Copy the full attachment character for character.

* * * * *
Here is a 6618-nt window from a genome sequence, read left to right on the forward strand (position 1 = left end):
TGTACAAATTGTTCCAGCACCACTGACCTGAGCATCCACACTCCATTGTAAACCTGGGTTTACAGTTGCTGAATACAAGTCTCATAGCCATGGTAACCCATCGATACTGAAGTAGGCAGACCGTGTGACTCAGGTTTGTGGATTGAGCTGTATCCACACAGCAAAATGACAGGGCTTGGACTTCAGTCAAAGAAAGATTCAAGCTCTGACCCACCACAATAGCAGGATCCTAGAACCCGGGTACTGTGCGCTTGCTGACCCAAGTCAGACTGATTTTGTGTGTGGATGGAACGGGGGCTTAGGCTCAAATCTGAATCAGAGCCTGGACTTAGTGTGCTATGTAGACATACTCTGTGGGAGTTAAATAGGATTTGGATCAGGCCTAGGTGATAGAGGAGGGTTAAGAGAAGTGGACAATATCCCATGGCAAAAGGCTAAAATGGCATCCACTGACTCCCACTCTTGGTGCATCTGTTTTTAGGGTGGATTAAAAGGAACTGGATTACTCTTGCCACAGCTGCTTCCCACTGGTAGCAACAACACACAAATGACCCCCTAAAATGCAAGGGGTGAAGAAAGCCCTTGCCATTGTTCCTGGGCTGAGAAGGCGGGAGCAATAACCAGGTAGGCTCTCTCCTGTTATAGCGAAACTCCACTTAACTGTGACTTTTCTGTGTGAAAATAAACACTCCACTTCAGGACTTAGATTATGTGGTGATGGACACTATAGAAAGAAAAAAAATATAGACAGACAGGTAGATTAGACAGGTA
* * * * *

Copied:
Here is a 6618-nt window from a genome sequence, read left to right on the forward strand (position 1 = left end):
TGTACAAATTGTTCCAGCACCACTGACCTGAGCATCCACACTCCATTGTAAACCTGGGTTTACAGTTGCTGAATACAAGTCTCATAGCCATGGTAACCCATCGATACTGAAGTAGGCAGACCGTGTGACTCAGGTTTGTGGATTGAGCTGTATCCACACAGCAAAATGACAGGGCTTGGACTTCAGTCAAAGAAAGATTCAAGCTCTGACCCACCACAATAGCAGGATCCTAGAACCCGGGTACTGTGCGCTTGCTGACCCAAGTCAGACTGATTTTGTGTGTGGATGGAACGGGGGCTTAGGCTCAAATCTGAATCAGAGCCTGGACTTAGTGTGCTATGTAGACATACTCTGTGGGAGTTAAATAGGATTTGGATCAGGCCTAGGTGATAGAGGAGGGTTAAGAGAAGTGGACAATATCCCATGGCAAAAGGCTAAAATGGCATCCACTGACTCCCACTCTTGGTGCATCTGTTTTTAGGGTGGATTAAAAGGAACTGGATTACTCTTGCCACAGCTGCTTCCCACTGGTAGCAACAACACACAAATGACCCCCTAAAATGCAAGGGGTGAAGAAAGCCCTTGCCATTGTTCCTGGGCTGAGAAGGCGGGAGCAATAACCAGGTAGGCTCTCTCCTGTTATAGCGAAACTCCACTTAACTGTGACTTTTCTGTGTGAAAATAAACACTCCACTTCAGGACTTAGATTATGTGGTGATGGACACTATAGAAAGAAAAAAAATATAGACAGACAGGTAGATTAGACAGGTA